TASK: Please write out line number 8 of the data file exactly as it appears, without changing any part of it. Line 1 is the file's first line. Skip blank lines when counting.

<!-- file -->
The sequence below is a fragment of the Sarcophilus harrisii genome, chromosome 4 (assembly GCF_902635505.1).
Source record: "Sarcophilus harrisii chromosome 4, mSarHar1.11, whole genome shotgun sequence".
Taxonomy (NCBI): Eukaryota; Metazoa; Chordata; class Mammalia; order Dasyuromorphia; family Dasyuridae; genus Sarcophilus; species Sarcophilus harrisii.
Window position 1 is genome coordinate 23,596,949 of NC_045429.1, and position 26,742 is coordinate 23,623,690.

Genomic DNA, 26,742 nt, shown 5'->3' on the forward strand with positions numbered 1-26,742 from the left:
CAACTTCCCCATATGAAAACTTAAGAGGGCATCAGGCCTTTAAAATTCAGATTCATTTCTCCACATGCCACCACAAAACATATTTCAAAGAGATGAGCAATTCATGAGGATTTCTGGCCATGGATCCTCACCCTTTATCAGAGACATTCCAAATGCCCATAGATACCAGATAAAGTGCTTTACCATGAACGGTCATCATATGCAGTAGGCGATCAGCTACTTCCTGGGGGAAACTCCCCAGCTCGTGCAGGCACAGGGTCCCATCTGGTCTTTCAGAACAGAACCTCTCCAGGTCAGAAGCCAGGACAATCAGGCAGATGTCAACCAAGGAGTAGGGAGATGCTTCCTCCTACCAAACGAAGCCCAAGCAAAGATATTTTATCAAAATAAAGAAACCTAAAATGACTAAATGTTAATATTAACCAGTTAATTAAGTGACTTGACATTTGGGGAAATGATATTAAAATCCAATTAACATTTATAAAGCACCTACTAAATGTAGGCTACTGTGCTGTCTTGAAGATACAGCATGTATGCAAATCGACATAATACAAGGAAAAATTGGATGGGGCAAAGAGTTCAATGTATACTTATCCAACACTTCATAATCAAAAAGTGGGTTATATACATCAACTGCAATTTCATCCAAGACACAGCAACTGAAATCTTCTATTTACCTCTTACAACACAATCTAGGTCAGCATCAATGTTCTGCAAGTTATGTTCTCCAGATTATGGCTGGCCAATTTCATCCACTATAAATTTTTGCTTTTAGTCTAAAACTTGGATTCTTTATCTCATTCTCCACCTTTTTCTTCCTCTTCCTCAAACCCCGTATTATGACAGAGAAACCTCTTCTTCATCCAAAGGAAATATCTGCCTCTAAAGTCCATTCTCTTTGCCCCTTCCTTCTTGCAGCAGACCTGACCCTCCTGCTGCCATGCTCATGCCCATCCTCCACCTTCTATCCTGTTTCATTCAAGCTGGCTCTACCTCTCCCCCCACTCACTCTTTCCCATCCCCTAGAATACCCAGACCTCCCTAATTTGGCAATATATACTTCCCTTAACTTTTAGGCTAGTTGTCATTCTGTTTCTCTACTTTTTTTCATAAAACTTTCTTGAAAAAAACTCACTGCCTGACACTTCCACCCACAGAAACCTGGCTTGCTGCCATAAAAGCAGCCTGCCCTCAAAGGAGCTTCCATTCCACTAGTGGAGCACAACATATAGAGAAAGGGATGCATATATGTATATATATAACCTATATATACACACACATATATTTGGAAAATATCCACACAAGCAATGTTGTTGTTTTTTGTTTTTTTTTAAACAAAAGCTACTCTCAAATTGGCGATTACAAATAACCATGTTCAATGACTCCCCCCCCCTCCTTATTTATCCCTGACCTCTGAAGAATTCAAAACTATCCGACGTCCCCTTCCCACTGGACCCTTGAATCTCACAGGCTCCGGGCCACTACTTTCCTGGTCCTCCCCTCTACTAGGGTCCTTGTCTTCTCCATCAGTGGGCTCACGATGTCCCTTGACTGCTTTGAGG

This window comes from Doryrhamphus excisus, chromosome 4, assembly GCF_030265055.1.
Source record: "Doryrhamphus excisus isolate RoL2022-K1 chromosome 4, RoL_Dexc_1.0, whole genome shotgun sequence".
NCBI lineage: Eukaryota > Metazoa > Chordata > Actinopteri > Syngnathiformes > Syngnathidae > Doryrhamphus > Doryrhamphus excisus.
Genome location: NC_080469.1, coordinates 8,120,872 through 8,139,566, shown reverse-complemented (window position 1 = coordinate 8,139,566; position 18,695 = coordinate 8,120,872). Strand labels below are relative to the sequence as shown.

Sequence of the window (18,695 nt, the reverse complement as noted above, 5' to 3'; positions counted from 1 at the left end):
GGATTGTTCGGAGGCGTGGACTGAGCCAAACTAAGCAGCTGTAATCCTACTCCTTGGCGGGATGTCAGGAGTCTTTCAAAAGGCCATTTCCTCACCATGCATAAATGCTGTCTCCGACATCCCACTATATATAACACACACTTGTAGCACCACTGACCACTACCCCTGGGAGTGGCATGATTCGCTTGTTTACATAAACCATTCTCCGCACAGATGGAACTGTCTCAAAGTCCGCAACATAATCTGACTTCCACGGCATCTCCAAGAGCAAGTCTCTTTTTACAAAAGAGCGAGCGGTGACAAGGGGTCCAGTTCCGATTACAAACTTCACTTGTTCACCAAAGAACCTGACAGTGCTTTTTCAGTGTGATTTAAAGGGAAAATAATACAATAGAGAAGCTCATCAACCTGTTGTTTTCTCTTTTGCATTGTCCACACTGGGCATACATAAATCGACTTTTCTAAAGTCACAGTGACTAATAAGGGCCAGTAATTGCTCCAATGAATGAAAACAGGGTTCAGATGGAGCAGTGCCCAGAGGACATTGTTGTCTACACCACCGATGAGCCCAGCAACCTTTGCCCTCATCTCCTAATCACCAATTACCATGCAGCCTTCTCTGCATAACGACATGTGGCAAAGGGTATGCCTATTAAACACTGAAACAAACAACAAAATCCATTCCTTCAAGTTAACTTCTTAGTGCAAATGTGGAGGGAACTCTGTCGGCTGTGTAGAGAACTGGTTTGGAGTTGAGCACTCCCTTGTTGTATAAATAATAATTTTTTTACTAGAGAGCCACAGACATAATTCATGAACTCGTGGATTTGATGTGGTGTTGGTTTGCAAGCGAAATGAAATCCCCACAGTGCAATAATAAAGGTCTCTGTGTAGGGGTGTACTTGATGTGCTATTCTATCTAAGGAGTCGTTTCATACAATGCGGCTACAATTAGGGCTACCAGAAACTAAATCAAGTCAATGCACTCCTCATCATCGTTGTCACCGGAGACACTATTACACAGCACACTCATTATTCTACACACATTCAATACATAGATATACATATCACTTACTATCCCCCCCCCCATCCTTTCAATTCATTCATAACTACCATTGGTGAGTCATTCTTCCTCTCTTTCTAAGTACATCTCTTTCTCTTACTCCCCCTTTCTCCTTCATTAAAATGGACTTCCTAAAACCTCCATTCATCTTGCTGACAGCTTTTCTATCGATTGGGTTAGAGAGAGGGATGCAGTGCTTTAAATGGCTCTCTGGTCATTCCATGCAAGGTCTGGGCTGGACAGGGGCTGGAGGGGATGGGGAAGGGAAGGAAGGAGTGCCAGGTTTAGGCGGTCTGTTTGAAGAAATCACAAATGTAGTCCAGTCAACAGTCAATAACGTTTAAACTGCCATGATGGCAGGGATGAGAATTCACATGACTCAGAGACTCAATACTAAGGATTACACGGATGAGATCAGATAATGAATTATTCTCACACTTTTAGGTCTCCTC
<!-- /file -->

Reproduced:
Source record: "Doryrhamphus excisus isolate RoL2022-K1 chromosome 4, RoL_Dexc_1.0, whole genome shotgun sequence".